Retouching portraits isn’t at all uncommon, and most photographers include it in their services. But if we talk about portraits of children, this becomes a rather sensitive topic. Journalist Sam Walker recently expressed her outrage with a school photographer who offered “basic and premium retouching” for annual school photos of eight-year-olds. The packages included blemish removal, teeth whitening, and evening skin tones.
Photographer photoshops bride without her knowledge to make her look skinnier, claims that he deleted original photos
I think that choosing to get married is one of the most important decisions in your life. And choosing the right photographer to document this day is certainly a big decision, too. Sadly, there are many unprofessional photographers out there who can ruin your big day. This happened to a New Zealand couple, who got unpleasantly surprised after seeing their wedding photos. The bride was photoshopped to look skinnier, and when they asked for the original files – the photographer claimed that he deleted them.
The ten-second reminder for successfully retouching photos of people
Recently, while I was scrolling through my Facebook feed, I stumbled upon this sentence about people’s appearance: “If they can’t fix it in 10 seconds, don’t point it out.” It’s a very clever thought, and I immediately connected it with the retouching process and the rules for retouching people.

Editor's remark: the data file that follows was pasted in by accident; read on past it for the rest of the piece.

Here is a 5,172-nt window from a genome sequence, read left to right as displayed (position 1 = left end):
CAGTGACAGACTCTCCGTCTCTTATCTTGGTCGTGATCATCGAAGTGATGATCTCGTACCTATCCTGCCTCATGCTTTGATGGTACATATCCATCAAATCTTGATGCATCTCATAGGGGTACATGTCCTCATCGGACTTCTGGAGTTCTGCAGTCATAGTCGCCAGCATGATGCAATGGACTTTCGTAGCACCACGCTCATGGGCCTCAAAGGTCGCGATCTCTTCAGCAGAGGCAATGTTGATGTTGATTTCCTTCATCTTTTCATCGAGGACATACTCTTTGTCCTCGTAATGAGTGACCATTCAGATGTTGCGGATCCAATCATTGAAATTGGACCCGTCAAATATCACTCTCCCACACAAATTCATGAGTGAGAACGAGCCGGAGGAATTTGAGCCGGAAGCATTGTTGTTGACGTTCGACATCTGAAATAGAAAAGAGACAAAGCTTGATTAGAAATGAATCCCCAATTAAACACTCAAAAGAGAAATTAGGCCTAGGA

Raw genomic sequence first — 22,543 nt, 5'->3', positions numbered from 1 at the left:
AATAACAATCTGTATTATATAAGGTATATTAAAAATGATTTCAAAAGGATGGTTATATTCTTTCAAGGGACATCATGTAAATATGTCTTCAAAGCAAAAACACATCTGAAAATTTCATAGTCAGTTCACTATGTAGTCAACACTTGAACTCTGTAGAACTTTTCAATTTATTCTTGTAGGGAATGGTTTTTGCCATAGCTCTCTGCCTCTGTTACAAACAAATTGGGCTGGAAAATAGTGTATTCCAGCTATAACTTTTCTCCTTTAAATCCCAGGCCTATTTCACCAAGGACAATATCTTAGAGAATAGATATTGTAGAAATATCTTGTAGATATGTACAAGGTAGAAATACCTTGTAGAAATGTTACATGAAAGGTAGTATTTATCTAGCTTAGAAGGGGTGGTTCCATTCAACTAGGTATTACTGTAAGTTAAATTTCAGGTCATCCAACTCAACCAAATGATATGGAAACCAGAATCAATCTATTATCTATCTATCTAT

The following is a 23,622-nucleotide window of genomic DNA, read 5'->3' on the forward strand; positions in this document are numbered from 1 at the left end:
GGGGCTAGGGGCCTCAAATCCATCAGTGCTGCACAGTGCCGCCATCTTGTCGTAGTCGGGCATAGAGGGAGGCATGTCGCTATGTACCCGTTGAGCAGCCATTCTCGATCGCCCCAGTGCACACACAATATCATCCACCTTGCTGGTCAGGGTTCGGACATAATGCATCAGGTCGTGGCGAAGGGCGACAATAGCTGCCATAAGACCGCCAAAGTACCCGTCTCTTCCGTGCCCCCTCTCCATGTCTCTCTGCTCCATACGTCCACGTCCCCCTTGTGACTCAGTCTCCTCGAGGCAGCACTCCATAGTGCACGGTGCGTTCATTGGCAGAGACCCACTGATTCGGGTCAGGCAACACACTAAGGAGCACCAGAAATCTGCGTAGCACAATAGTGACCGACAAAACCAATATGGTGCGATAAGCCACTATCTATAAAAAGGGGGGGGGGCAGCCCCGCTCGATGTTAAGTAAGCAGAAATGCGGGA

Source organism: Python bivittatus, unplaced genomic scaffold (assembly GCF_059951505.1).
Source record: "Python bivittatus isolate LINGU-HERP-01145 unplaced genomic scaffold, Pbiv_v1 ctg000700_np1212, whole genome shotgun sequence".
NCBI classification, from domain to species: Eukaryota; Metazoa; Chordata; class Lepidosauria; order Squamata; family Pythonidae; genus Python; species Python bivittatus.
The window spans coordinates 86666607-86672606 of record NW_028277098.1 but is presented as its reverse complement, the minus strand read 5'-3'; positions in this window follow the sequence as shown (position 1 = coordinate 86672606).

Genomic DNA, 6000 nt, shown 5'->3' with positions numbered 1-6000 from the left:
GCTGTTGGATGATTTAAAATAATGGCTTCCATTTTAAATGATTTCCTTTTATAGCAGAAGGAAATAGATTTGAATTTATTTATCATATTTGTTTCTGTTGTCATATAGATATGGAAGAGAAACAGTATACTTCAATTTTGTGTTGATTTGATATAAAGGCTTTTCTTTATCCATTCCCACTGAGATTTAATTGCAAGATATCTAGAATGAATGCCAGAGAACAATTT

Based on this quote, I came up with a reminder of what you should change in Photoshop, and what should remain as-is when retouching photos of people. To keep things clear, I refer mostly to portraits and headshots, as well as wedding or event photos. There are other rules for retouching beauty and fashion images (although I still think you shouldn’t overdo it, but that’s just my two cents). So, let’s get started.
Why do we retouch people in Photoshop?
Do you use Photoshop for your portrait photos? Silly me, of course you do. We all do, and that’s fine. But do you draw a line between acceptable and unacceptable amount of retouching? Do you merely emphasize people’s natural beauty, or are you the one who makes them look beautiful? Scott Kelby – photographer, retouchist, the editor and publisher of Photoshop User Magazine, gives a fantastic and inspiring talk on this topic. Why do we retouch people in Photoshop? And do we know what our job as retouchists is?
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